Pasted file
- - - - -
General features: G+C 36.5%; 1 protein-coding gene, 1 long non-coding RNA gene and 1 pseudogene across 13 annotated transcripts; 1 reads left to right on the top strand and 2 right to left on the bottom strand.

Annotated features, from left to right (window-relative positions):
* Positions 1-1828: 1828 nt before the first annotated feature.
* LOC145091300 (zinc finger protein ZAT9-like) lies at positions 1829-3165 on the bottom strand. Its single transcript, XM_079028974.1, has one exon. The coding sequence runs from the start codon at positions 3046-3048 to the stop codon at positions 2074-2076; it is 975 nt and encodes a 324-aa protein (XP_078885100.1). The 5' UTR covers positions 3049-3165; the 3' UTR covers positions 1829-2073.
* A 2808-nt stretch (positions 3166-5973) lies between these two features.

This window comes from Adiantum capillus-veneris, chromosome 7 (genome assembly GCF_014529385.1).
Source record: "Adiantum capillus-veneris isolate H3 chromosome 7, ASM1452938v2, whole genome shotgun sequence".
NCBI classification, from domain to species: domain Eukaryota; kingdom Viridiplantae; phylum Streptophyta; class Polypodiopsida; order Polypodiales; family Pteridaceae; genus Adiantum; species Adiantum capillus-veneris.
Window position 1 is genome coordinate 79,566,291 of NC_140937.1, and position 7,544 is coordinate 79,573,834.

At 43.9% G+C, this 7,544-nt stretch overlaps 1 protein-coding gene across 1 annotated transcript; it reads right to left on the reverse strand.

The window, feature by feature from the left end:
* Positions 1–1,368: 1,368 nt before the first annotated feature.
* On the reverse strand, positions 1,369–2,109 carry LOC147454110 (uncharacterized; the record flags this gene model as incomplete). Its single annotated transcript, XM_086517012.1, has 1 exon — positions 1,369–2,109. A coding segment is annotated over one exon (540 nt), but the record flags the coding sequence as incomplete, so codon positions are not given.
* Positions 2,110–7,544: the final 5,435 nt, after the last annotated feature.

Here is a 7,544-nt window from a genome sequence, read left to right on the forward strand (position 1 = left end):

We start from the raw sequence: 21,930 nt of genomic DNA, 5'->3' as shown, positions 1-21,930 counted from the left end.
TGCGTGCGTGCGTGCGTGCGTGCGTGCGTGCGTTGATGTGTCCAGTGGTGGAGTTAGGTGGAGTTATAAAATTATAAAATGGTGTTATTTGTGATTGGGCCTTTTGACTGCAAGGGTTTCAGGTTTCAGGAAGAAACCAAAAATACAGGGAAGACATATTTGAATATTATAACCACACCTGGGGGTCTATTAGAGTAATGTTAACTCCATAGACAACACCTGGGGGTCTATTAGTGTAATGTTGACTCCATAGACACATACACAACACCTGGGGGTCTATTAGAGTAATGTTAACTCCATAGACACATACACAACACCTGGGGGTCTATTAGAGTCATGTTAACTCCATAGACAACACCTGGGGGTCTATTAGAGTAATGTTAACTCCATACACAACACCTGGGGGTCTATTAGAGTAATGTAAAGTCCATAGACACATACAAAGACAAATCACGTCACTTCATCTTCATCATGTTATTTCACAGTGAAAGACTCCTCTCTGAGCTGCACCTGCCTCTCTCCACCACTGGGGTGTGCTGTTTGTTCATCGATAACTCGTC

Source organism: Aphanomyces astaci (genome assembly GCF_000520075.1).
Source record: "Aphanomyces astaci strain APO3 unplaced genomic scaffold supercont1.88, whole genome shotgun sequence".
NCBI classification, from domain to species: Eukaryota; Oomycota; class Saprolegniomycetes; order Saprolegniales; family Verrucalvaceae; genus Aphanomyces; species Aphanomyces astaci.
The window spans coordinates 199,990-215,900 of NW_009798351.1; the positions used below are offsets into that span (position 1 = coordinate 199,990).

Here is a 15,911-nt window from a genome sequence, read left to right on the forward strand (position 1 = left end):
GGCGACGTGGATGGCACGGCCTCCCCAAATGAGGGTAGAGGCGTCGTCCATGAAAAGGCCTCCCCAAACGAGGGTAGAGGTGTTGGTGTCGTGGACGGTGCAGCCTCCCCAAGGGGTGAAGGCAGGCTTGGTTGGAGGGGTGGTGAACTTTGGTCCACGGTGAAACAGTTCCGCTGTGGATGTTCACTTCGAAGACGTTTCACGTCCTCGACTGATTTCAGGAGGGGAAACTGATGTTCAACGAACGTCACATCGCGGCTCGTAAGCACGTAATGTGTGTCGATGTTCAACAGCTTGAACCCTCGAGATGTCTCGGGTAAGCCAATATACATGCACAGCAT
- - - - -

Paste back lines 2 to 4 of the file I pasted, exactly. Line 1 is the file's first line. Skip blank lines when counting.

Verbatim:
Annotated features, from left to right (window-relative positions):
* Positions 1-1828: 1828 nt before the first annotated feature.
* LOC145091300 (zinc finger protein ZAT9-like) lies at positions 1829-3165 on the bottom strand. Its single transcript, XM_079028974.1, has one exon. The coding sequence runs from the start codon at positions 3046-3048 to the stop codon at positions 2074-2076; it is 975 nt and encodes a 324-aa protein (XP_078885100.1). The 5' UTR covers positions 3049-3165; the 3' UTR covers positions 1829-2073.